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Do I need to name a source (a website for example), which lists grammar rules for a language? I would like to know if this is considered one of these goods, which cannot be owned and thus needs no quotation.

For example a website lists prepositions, which cause a specific casus in a language. If I take those prepositions and list them in a document for that casus, do I then have reference a source, or can I assume this to be something not owned by anyone?

What about example phrases? They're also part of daily language and should not be owned by anyone.

Don't get me wrong, I have no problem with having to quote, but I'd probably prefer inventing my own example phrases and such. I don't lack the creativity.

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    Citation is not about ownership. – JeffE Mar 3 '16 at 2:01
  • @JeffE Maybe intellectual property is better? – Zelphir Kaltstahl Mar 3 '16 at 9:17
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    @Zelphir : Citation isn't about intellectual property either. – Christian Mar 3 '16 at 10:32
  • @Christian very "informative". Isn't something intellectual property of someone, who came up with it? Isn't that the reason for citing a source? If a source didn't come up with it, but someone else, then I'd rather cite that someone else. But maybe that's the point? That I could also cite secondary sources? – Zelphir Kaltstahl Mar 3 '16 at 10:42
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    @Zelphir : Intellectual property is a legal norm. For those laws citations don't matter. Academic citation requirements are about academic norms. – Christian Mar 3 '16 at 10:49
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A routine list of basic information does not need a citation: for example, you would not need to cite a list of capital cities of US states, nor would you need to cite the source of a simple list of English prepositions. However, if you cited them in order of frequency of use, you would cite the source from which you took that information, since it is likely not to be considered "basic information."

However, citing examples that you have taken from another source is good practice, and something you should probably do. (Again, the exception is something so basic or so short that it can't really be considered plagiarism: for example, you can't really claim plagiarism to not cite "the book is red"; but if you use a hundred such examples from the same source without citing, it gets murkier.)

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I would like to know if this is considered one of these goods, which cannot be owned and thus needs no quotation.

Academic citation isn't about ownership. It's not about copyright. It's not about intellectual property. It's about allowing the reader to know where you got your ideas. It's about recognizing other people for their work.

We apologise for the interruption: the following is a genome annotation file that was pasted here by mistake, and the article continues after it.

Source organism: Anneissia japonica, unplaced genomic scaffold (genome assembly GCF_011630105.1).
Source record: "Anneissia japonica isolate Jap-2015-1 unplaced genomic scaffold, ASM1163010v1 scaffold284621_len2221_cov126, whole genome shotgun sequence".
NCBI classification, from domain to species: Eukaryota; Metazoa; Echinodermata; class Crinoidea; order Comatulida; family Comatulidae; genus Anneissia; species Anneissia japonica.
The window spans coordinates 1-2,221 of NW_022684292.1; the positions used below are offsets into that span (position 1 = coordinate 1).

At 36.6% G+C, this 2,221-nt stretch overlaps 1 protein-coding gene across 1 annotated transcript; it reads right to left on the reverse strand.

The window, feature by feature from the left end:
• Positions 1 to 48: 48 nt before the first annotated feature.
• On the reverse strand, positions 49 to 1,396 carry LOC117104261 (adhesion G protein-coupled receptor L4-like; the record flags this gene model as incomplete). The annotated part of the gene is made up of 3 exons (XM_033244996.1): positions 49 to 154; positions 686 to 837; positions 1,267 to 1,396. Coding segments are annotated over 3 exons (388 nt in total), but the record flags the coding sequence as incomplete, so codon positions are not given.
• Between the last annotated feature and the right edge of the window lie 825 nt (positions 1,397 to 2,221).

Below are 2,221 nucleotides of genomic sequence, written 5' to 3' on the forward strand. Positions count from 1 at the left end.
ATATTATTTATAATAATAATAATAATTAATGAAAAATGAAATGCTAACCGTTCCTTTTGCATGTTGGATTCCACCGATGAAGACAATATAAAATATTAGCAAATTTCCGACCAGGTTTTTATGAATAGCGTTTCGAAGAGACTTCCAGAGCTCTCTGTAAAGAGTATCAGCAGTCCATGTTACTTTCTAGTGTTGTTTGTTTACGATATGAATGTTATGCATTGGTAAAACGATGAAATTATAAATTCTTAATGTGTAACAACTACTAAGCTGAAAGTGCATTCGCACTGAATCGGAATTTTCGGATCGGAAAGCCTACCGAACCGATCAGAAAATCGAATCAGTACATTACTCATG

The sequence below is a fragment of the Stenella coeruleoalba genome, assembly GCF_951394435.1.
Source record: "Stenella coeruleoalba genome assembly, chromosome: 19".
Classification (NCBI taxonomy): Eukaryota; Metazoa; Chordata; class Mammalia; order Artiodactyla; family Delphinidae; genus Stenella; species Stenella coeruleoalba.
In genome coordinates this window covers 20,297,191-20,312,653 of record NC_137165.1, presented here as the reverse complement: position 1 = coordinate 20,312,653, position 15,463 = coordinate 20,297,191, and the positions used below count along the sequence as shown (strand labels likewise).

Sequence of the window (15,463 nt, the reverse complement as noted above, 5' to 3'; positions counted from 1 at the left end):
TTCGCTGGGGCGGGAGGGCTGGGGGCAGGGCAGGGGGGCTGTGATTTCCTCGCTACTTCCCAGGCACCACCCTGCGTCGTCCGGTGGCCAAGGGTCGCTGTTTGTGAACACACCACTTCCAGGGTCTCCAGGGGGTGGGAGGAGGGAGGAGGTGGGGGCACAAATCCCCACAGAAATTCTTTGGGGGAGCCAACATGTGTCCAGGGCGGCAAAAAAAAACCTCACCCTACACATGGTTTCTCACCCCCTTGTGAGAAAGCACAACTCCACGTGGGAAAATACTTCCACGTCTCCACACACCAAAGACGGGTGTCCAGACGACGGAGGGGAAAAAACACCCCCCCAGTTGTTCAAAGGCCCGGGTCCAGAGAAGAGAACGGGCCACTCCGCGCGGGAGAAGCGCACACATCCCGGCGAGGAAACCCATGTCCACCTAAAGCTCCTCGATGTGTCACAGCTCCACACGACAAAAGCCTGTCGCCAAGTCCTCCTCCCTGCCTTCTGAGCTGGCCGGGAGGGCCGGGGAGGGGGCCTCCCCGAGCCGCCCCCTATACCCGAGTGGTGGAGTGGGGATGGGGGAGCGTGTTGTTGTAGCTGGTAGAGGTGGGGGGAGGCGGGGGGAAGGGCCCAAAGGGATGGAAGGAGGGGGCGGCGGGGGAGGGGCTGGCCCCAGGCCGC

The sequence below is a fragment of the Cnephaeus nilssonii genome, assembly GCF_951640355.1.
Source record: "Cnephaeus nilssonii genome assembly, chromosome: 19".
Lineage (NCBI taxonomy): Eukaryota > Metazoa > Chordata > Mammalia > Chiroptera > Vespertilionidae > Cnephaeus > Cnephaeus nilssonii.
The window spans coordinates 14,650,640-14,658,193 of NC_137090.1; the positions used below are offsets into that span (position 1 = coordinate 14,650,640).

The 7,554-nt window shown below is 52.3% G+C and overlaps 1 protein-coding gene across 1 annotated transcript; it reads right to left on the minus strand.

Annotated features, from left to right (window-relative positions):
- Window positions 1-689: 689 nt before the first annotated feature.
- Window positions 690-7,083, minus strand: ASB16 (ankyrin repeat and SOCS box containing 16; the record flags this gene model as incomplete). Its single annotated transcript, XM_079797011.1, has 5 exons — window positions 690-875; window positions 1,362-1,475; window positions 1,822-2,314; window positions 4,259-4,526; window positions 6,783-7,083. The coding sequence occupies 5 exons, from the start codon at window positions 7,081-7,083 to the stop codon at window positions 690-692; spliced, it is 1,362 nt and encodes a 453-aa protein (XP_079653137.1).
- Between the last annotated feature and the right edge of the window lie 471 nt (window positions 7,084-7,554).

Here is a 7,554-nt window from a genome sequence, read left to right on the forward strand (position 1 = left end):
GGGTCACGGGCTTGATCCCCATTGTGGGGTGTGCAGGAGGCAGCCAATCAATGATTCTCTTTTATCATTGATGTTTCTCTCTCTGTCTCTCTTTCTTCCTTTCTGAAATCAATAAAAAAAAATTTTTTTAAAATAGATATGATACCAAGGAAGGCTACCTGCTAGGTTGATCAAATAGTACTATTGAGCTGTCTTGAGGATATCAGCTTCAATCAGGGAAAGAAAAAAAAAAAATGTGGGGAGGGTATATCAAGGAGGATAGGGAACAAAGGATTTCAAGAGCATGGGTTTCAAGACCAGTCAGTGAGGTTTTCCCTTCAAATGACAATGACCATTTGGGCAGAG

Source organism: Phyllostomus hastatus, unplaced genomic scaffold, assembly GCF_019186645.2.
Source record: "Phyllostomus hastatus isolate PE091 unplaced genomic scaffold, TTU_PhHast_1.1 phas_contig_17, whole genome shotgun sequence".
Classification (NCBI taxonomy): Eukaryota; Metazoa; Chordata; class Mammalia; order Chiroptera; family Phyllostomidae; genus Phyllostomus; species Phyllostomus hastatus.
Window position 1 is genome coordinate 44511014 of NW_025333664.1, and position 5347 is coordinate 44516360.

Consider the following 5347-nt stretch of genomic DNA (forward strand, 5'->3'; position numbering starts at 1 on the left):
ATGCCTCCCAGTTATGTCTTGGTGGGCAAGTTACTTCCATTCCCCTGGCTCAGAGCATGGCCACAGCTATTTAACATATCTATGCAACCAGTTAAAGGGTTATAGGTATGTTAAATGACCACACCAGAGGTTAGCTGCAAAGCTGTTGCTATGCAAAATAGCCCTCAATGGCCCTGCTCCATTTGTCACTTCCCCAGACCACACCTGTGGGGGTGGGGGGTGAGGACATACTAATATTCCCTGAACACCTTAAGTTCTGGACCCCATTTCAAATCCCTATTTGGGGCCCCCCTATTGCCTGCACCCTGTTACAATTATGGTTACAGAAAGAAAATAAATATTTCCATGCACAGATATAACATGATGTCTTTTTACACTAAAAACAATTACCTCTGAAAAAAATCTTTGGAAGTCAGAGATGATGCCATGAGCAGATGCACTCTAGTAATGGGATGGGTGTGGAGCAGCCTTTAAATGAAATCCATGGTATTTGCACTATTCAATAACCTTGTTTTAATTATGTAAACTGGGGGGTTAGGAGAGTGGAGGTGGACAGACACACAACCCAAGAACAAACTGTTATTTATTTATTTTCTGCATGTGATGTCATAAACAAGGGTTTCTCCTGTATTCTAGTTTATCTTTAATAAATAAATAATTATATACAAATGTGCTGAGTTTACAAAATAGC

In many cases different people might describe the grammar of a language a bit differently. They might even describe different dialects of the same language. Different dialects of the language might treat the same prepositions as treating a different casus.

Maria Brenda wrote "The Cognitive Perspective on the Polysemy of the English Spatial Preposition Over" – a whole book over a single preposition and what it does in different cases.

If you cite a specific source for your list then a reader can understand of why your list looks the way it does. If the care they can go to the original source to understand how the list got created.

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    To add to this / boil this down: The grammar of a language is nobody’s intellectual property; descriptions, assessments and systematisations of a grammar are. – Wrzlprmft Mar 3 '16 at 10:54
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    Aha, I always thought that by not citing someone and stating ones name as the author of the document, one is claiming to have come up with it oneself, which would be lying and stealing other people's intellectual property, which would be illegal. So that's not how it is then? It might be a very naive view, but that's how I explained it for myself so far. So you're saying, that citing is merely 'being nice' to ones readers? If that's so, where does plagiarism start? – Zelphir Kaltstahl Mar 3 '16 at 11:00
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    @Zelphir : For academic norms it's plagarism if you use a source without citing it. There are cases where legal copyright is violated. There are cases like ghostwriting that are academic plagarism but that aren't violating legal copyright. Academic norms are a distinct category from legal norms. They are based on different values and differently enforced. – Christian Mar 3 '16 at 11:26

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